JF: Well, it was a simultaneous dream come true and also a very difficult process. We were flown out to California to spend the whole summer of 1994 recording in Sausalito at the Plant, which was this famous studio where Fleetwood Mac had recorded Rumors and Sly Stone had basically lived there and had these massive parties in the early '70's. While we were recording in studio B, Metallica had a permanent lock out down the hall on studio A. I remember going in there and stealing their comic books. It was a world a little beyond our comprehension and sometimes it was hard to focus because all of a sudden we were given all the trappings of a kind of life we were not used to. We were working with known people in the music business. The producer was Kevin Maloney, who had worked with U2 and Sinead O'Connor. And we had a separate recording engineer who was also a producer named Tracy Chisholm, who had worked with Blake Babies and Belly, bands I absolutely adored. I felt some degree of pressure to live up to the setting in which we were trying to make this record. While this was going on, one of our band members was dealing with some substance abuse issues, which created a pretty big distraction while we were trying to record. There were also some tensions between myself and our drummer, who was dealing with pressures of being a new father and leaving home for several months. Suffice to say, it was not what you would call a carefree environment. However, we got the job done and made a pretty good record with an unbelievably high price tag. Pretty sure it cost upwards of $150,000 to record. I think we were part of the last generation of new rock bands that had that kind of recording budget. It all seems so crazy now to of spent that kind of money to commit 12 songs to tape.

PSF: What was it like touring the country and getting a moderate amount of airplay?

JF: It was a very bipolar existence. "Moderate" is a pretty good word to describe how we were received at modern rock radio, although it was more of a feast or famine situation. If a station played us, they really played us in heavy rotation, so our hometown stations in Philly, Y100, and WDRE, and stations like 99X in Atlanta and tons of middle market size stations all over the country made "Devils Diary" basically a hit song in those cities. But big major markets like LA, New York, and Chicago did not bite. So, when we were on the road, we might play to 1000 people one night and literally 15 the next depending on where we were. My favorite shows were the many radio station festivals we ended up playing. It allowed us to meet some bands who were our heroes. I'll never forget watching the Ramones from the side of the stage in Milwaukee and hanging with the Violent Femmes, who were doing a lot of the same festivals as kind of a comeback tour sort of thing. Once, we were out promoting the record on the road, a sense of fiscal responsibility definitely set in with us, and so it was all traveling in a van, never once even seeing the inside of a tour bus. We knew at that point that we had to stretch our money as far as it would go. The intimacy of that world inside a 15 passenger Dodge Ram is something that I really treasure. It was very much "us against the world."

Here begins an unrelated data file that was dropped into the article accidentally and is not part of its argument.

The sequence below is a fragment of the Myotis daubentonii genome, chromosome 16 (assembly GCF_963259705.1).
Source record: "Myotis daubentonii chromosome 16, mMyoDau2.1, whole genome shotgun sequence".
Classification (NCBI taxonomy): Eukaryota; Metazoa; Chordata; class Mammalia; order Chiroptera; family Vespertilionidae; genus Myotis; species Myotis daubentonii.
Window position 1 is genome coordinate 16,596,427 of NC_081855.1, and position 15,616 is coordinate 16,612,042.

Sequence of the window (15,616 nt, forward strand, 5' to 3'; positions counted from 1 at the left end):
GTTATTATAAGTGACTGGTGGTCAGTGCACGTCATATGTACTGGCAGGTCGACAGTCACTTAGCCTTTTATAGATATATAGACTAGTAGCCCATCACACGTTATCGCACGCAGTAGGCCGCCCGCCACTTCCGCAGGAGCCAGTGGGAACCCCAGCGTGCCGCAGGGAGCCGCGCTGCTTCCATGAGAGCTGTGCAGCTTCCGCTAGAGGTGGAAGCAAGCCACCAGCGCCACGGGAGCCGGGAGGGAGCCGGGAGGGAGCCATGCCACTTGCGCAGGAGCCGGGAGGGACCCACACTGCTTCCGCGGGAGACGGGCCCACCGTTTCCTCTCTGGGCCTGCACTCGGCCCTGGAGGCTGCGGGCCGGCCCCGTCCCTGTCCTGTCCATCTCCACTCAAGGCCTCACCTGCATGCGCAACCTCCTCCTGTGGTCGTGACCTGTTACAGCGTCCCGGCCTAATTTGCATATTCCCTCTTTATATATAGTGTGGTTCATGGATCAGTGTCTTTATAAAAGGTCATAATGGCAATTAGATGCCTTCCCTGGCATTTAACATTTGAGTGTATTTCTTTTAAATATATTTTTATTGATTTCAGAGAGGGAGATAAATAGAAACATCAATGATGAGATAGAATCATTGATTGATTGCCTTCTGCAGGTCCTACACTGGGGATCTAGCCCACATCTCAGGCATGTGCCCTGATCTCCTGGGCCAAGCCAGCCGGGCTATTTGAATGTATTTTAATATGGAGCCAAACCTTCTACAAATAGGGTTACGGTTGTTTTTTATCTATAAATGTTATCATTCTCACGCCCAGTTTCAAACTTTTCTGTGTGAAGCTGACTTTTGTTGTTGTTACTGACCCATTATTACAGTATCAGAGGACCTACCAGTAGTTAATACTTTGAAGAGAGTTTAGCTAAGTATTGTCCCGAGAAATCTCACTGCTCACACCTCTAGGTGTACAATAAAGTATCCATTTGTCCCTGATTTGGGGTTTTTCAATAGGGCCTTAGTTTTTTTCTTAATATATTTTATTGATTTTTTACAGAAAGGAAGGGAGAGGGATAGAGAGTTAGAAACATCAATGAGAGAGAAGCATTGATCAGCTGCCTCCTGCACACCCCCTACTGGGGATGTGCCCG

PSF: Was there pressure from the label when it came to making L?

JF: I wouldn't call it pressure. There was actually a lot of optimism because the label was very encouraged by how well the first record had done. The only element of stress in actually making that record was in the beginning of the process when we were submitting song demos. This is before even choosing a producer or anything. Mazzetti heard my first round of songs and hated them. I mean HATED them. I had this song that was supposed to be kind of a humorous take on the idea of male conquest called "Big Fish Story" and he was like "no band of mine is going to have any song on a record that has fucking 'fish' in the title!" So I went back to the drawing board and actually co-wrote a handful of songs with our bass player Sam Musumeci and our drummer Ritchie Rubini (Rudy's brother), and those tunes really set the tone for making a much more serious record. It's interesting- people always ask if the label tried to fundamentally change how we worked or made music, and I would say that for the most part they left us alone to make the kinds of records we wanted to make, if it's even reasonable to say that we actually knew what we wanted.

PSF: How do you feel about that record?

JF: All of us in the band love the second record and feel that it is way better than the first in most aspects. We're definitely more confident and just better musicians by that point. Ritchie didn't play drums on the first album but his playing and influence musically on L is a major contributor to the record's quality. The reason it doesn't get a lot of love is that I don't feel it was really giving a chance. Only our most avid fans even know it exists because although the label did release it- they had fired Mark literally weeks before the album came out. Without your A&R guy at the label to fight for you and help prioritize you, it's pretty much a losing battle. We went out on the road and tried to generate little pockets of support in cities where we had had previous success and radio station programmers who wanted to play the new record told us that they were literally getting messages from the label not to play it. We knew we were fucked. After about six months of touring on our own dime, the band imploded. We did our last show at a festival in Michigan and announced our break up on live radio. It was obviously a huge disappointment to watch our major label career end as quickly as it came about. We asked to be released from the label when it became clear that they were no longer going to support us anyway. I guess there's some small satisfaction in doing the whole "you can't fire me, I quit" thing, but the writing was on the wall either way.